Yesterday's Super Bowl City protest gave those gathered a chance to publicly voice grievances regarding city officials' decision to spend $5.3 million on corporate interests while simultaneously appearing to abandon the homeless residents of San Francisco.

One protester, apparently, took note of all the police on the scene and decided to photograph them.

"Amir Varick was walking to the Tackle Homelessness protest at about 4:30 p.m. yesterday," reports SF Weekly. "He started taking photos — and that's when he drew the attention of police, who detained him."

One of the protesters with Varick, Joanna Berliner, told the paper in no uncertain terms why she thinks he was detained and cited with a misdemeanor.

"It's because he is black."

It seems Varick made the mistake of actually entering Super Bowl City — he went through security and everything — instead of merely hanging on its outskirts.

San Francisco Police Officer Albie Esparza confirmed to the Weekly that a person was detained at 6:10 p.m. for "delaying a police investigation," furthering that "[it's] better to be safe than sorry." Police told the paper that it was Varick's apparent focus on the sniper's nest that got their attention.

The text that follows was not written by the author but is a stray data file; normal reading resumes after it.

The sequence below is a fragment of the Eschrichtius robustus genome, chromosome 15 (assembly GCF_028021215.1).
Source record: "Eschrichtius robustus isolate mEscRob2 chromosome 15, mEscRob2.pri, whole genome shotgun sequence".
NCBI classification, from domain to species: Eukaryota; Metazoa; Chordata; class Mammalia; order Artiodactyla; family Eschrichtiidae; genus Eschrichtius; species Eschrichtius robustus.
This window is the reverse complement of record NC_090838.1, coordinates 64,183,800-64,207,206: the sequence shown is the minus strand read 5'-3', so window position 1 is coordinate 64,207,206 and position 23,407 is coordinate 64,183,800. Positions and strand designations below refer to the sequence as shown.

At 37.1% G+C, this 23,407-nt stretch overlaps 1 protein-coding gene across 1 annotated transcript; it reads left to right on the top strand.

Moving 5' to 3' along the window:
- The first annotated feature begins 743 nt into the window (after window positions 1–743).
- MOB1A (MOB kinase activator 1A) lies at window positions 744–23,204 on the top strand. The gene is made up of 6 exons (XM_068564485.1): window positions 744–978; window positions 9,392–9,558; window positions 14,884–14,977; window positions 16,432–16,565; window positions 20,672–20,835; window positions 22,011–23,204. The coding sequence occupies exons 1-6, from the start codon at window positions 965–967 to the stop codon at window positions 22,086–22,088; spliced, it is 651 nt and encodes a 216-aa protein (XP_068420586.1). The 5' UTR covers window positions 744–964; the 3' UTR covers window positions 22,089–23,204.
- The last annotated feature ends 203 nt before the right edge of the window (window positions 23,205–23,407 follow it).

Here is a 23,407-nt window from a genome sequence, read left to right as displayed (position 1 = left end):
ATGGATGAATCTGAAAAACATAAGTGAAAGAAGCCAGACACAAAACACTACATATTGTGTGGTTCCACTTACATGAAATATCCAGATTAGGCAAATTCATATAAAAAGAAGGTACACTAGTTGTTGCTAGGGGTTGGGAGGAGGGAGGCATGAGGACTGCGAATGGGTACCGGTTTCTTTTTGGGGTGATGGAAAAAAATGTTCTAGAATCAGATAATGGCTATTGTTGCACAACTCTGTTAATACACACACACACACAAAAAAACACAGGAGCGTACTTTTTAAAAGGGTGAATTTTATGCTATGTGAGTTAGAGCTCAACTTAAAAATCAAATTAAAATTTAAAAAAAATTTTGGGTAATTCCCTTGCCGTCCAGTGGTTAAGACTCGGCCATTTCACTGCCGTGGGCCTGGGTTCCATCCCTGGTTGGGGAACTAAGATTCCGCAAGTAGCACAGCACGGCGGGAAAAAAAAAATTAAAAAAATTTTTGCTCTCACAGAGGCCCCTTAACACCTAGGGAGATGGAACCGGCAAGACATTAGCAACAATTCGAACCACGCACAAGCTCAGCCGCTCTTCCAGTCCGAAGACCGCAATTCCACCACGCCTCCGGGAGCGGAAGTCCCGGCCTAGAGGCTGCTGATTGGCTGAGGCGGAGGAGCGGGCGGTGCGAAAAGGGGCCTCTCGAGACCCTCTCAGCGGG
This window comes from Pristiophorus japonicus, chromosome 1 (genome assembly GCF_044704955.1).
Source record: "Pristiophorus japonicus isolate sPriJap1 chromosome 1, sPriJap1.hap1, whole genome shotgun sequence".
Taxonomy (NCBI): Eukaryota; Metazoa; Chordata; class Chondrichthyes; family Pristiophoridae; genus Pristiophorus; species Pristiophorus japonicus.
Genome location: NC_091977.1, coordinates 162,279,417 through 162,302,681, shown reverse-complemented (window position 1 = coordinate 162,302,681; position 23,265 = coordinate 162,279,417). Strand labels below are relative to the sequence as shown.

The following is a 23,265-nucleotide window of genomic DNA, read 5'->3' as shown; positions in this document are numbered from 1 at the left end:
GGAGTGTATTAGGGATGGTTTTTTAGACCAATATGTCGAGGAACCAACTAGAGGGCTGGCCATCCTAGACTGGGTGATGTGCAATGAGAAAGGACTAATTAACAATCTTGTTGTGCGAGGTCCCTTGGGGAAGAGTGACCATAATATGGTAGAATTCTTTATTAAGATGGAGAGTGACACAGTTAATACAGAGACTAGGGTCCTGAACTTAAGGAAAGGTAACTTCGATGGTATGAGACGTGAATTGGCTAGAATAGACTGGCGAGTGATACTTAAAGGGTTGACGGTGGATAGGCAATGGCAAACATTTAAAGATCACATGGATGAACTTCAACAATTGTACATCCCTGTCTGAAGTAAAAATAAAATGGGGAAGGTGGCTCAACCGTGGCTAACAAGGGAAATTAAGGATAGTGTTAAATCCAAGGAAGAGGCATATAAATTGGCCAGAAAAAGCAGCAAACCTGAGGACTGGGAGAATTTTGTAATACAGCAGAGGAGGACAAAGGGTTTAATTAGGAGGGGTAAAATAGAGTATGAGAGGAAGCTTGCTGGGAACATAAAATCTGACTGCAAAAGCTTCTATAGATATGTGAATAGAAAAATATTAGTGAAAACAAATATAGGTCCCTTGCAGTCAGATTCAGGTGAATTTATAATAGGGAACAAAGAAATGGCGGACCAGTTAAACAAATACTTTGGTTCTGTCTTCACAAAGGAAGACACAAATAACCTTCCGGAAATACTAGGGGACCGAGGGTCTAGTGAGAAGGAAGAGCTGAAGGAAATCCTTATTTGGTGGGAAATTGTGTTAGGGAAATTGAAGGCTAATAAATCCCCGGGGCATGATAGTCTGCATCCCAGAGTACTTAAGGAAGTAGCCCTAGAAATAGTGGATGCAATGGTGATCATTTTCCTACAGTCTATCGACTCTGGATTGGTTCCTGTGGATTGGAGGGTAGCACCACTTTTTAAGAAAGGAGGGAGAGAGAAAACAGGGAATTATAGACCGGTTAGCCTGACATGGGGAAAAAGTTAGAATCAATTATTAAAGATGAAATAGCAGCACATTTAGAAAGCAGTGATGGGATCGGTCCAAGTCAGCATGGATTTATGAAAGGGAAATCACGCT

If Varick really was detained and cited merely for taking pictures of police while on public property, well, according to the ACLU, that would be in violation of his right to do so.

"Taking still and video photographs of things that are plainly visible in public spaces is a constitutional right — and that includes the outside of federal buildings, as well as transportation facilities, and police and other government officials carrying out their duties," notes the civil liberties organization.

But hey, they city has seemingly thrown out ever other rule on behalf of the NFL, why not toss some constitutional rights out with them?

Related: [Update] Protest Over Homeless And Super Bowl City Attracts Many Police, Frank Chu